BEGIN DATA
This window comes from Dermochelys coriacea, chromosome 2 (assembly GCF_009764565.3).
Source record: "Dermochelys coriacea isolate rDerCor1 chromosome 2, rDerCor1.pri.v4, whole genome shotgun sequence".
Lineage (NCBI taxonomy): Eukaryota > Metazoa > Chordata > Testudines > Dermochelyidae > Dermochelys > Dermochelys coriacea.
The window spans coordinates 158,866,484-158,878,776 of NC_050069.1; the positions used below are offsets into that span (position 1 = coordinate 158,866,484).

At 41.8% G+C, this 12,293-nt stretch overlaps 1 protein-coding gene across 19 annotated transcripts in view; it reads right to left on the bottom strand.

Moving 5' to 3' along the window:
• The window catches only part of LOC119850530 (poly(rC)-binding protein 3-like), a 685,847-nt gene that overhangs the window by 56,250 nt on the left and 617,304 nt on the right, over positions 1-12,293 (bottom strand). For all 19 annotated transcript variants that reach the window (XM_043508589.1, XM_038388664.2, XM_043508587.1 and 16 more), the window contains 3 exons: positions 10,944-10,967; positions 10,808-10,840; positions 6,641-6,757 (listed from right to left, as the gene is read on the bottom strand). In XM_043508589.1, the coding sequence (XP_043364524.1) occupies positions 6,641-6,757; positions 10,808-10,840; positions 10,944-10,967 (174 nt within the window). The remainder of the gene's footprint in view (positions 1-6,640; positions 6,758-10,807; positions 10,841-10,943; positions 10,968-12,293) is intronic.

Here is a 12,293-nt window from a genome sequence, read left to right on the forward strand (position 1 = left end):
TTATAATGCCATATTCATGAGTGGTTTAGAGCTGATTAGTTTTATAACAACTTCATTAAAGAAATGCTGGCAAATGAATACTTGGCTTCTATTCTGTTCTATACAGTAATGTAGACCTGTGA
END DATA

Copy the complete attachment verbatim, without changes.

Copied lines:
This window comes from Dermochelys coriacea, chromosome 2 (assembly GCF_009764565.3).
Source record: "Dermochelys coriacea isolate rDerCor1 chromosome 2, rDerCor1.pri.v4, whole genome shotgun sequence".
Lineage (NCBI taxonomy): Eukaryota > Metazoa > Chordata > Testudines > Dermochelyidae > Dermochelys > Dermochelys coriacea.
The window spans coordinates 158,866,484-158,878,776 of NC_050069.1; the positions used below are offsets into that span (position 1 = coordinate 158,866,484).

At 41.8% G+C, this 12,293-nt stretch overlaps 1 protein-coding gene across 19 annotated transcripts in view; it reads right to left on the bottom strand.

Moving 5' to 3' along the window:
• The window catches only part of LOC119850530 (poly(rC)-binding protein 3-like), a 685,847-nt gene that overhangs the window by 56,250 nt on the left and 617,304 nt on the right, over positions 1-12,293 (bottom strand). For all 19 annotated transcript variants that reach the window (XM_043508589.1, XM_038388664.2, XM_043508587.1 and 16 more), the window contains 3 exons: positions 10,944-10,967; positions 10,808-10,840; positions 6,641-6,757 (listed from right to left, as the gene is read on the bottom strand). In XM_043508589.1, the coding sequence (XP_043364524.1) occupies positions 6,641-6,757; positions 10,808-10,840; positions 10,944-10,967 (174 nt within the window). The remainder of the gene's footprint in view (positions 1-6,640; positions 6,758-10,807; positions 10,841-10,943; positions 10,968-12,293) is intronic.

Here is a 12,293-nt window from a genome sequence, read left to right on the forward strand (position 1 = left end):
TTATAATGCCATATTCATGAGTGGTTTAGAGCTGATTAGTTTTATAACAACTTCATTAAAGAAATGCTGGCAAATGAATACTTGGCTTCTATTCTGTTCTATACAGTAATGTAGACCTGTGA